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Kevin Loker

Kevin Loker began writing for 10,000 Words in 2010 as a junior in college interning for The Washington Post. He took a break to finish his studies (in anthropology, with a focus on a technology and culture), but returned in summer 2012 to blog about technology trends and journalism, doing so outside of his day job as Digital Coordinator with the Online News Association. Email Kevin at kr.loker[at]gmail.com, and follow him on Twitter @kevinloker.

A Trend to Watch: ‘Reader-Aware’ and ‘Responsive Content’

Right now we’re focused on responsive design. Perhaps after that comes responsive content.

If you’re a reader of Nieman Reports, you’ll remember the cover story from early this fall, “Breaking News: Mastering the Art of Disruptive Innovation in Journalism.” Nieman Fellow David Skok along with James Allworth co-wrote the piece with Clay Christensen, one of Harvard’s brilliant and popular business faculty.

One of Christensen’s main areas of academic focus is the concept of disruptive innovation and competition in business; this widely-shared article applied Christensen’s analysis – which has helped revitalize numerous businesses before his years academia – to the news industry, where an understood problem is figuring out how to survive and how to thrive.

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A Journalist’s Quick Primer on Who Uses Cell Phones (and How)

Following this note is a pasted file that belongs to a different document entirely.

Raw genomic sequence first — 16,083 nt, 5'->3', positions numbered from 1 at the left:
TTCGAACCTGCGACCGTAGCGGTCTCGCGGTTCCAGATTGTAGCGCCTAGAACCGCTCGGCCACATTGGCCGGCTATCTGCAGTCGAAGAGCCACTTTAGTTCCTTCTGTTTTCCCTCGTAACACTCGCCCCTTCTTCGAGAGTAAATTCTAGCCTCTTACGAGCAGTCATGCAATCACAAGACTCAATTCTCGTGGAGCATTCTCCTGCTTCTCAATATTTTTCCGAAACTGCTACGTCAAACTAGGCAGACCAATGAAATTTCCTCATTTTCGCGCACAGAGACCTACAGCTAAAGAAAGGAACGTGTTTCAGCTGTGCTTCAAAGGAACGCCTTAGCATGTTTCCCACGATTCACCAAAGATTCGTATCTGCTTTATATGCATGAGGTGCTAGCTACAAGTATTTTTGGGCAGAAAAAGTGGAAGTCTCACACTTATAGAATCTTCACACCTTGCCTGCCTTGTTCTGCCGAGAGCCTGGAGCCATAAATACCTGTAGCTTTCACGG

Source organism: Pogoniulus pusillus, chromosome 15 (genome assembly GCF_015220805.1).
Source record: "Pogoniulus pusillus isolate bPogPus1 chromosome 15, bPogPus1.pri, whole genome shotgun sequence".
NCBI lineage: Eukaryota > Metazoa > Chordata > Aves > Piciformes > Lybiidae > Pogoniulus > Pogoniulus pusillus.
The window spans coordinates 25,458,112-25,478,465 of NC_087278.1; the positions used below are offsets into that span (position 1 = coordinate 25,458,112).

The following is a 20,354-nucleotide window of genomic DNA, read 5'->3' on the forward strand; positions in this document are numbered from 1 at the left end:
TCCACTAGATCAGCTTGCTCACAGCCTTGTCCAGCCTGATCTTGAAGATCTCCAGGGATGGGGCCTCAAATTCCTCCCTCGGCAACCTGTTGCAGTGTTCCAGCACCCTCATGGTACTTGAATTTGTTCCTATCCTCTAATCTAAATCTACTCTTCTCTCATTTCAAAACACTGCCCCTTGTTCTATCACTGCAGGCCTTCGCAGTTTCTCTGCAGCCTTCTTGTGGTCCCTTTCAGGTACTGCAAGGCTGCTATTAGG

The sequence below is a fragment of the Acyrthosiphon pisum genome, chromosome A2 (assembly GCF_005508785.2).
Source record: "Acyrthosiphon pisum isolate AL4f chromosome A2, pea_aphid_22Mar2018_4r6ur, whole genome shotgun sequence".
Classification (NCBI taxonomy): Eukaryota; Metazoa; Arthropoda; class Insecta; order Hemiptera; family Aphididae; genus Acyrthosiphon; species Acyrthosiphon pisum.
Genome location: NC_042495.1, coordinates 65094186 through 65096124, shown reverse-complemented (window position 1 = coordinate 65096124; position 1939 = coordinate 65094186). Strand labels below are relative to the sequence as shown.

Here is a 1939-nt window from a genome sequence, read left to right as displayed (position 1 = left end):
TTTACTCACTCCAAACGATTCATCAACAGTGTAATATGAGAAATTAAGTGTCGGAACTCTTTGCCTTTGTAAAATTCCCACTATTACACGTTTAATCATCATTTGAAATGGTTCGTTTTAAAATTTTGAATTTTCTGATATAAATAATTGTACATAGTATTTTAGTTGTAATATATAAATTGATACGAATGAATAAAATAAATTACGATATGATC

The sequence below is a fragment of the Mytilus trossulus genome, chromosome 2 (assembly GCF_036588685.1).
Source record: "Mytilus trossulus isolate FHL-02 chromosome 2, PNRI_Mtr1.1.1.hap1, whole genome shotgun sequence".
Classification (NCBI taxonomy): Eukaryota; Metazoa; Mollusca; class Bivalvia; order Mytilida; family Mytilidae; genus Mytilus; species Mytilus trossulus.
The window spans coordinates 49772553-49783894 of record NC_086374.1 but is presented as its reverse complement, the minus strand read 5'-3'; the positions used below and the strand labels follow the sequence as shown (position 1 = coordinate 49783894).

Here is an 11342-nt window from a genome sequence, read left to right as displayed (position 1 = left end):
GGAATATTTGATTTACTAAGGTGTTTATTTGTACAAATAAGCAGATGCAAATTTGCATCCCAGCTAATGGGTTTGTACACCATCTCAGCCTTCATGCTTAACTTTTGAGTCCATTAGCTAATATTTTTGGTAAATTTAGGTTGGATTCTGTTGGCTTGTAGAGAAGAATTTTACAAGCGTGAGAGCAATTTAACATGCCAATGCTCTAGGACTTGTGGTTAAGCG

A big push in journalism right now? Mobile. An important piece of information for knowing how to make a good journalism strategy for mobile? How people actually use mobile.

There are many types of “mobile” out there, of course (mobile phones, yes, but also an increasing amount of tablets and the like). But the Pew Internet and American Life project just compiled much of its research on cell phone usage and demographic statistics into one handy location. And because the cell phone is still the major mobile device, I thought it might prove helpful to highlight some significant stats as they relate to journalism strategy.

Many of these stats may at first seem most helpful to those dabbling in the business of journalism, but knowing them could also benefit to the savvy journalist. Some stats may be promising for your strategy; some may be a reality check. In any case, “knowing your audience” (and source) is always important, as we have blogged about heavily as of late.

The connected world is not quite flat. It’s worthwhile to have a baseline of probability for content success or finding the right social voices in a pinch.

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With ThingLink, Interactive Images in Tweets

We’ve given ThingLink a lot of love here at 10,000 Words, but the easy-to-use interactive image-maker merits another post because of its new functionality: working on the Twitters.

Users can now share an image on Twitter complete with any created ThingLink meta-data, and it’s all accessible in the tweet itself. That means that, for better or worse, a new level of engagement and storytelling is possible right in the platform of Twitter. A user doesn’t have click to a new page to see  a ThingLink’d image. And a tweet can now contain a short bit of text, an image and several, several links.